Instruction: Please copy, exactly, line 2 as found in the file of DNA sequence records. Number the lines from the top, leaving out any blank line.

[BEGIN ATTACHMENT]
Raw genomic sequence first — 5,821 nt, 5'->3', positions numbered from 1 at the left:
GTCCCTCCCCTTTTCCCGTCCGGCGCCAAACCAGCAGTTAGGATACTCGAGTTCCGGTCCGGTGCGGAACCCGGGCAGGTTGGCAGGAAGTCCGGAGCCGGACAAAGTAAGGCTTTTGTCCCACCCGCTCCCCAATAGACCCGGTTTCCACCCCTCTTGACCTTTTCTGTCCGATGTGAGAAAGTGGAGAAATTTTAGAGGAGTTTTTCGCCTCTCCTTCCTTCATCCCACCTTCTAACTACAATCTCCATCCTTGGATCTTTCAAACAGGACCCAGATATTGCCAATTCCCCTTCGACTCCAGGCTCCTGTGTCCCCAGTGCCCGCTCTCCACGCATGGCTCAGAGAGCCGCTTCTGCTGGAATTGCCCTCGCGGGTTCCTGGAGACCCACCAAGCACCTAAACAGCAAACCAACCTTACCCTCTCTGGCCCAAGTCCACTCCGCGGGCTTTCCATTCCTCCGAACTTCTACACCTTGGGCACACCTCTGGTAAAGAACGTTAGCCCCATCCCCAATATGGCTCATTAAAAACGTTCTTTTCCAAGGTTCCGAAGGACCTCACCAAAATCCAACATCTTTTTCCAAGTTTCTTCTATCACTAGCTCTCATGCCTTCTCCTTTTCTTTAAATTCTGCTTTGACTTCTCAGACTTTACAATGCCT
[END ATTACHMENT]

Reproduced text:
GTCCCTCCCCTTTTCCCGTCCGGCGCCAAACCAGCAGTTAGGATACTCGAGTTCCGGTCCGGTGCGGAACCCGGGCAGGTTGGCAGGAAGTCCGGAGCCGGACAAAGTAAGGCTTTTGTCCCACCCGCTCCCCAATAGACCCGGTTTCCACCCCTCTTGACCTTTTCTGTCCGATGTGAGAAAGTGGAGAAATTTTAGAGGAGTTTTTCGCCTCTCCTTCCTTCATCCCACCTTCTAACTACAATCTCCATCCTTGGATCTTTCAAACAGGACCCAGATATTGCCAATTCCCCTTCGACTCCAGGCTCCTGTGTCCCCAGTGCCCGCTCTCCACGCATGGCTCAGAGAGCCGCTTCTGCTGGAATTGCCCTCGCGGGTTCCTGGAGACCCACCAAGCACCTAAACAGCAAACCAACCTTACCCTCTCTGGCCCAAGTCCACTCCGCGGGCTTTCCATTCCTCCGAACTTCTACACCTTGGGCACACCTCTGGTAAAGAACGTTAGCCCCATCCCCAATATGGCTCATTAAAAACGTTCTTTTCCAAGGTTCCGAAGGACCTCACCAAAATCCAACATCTTTTTCCAAGTTTCTTCTATCACTAGCTCTCATGCCTTCTCCTTTTCTTTAAATTCTGCTTTGACTTCTCAGACTTTACAATGCCT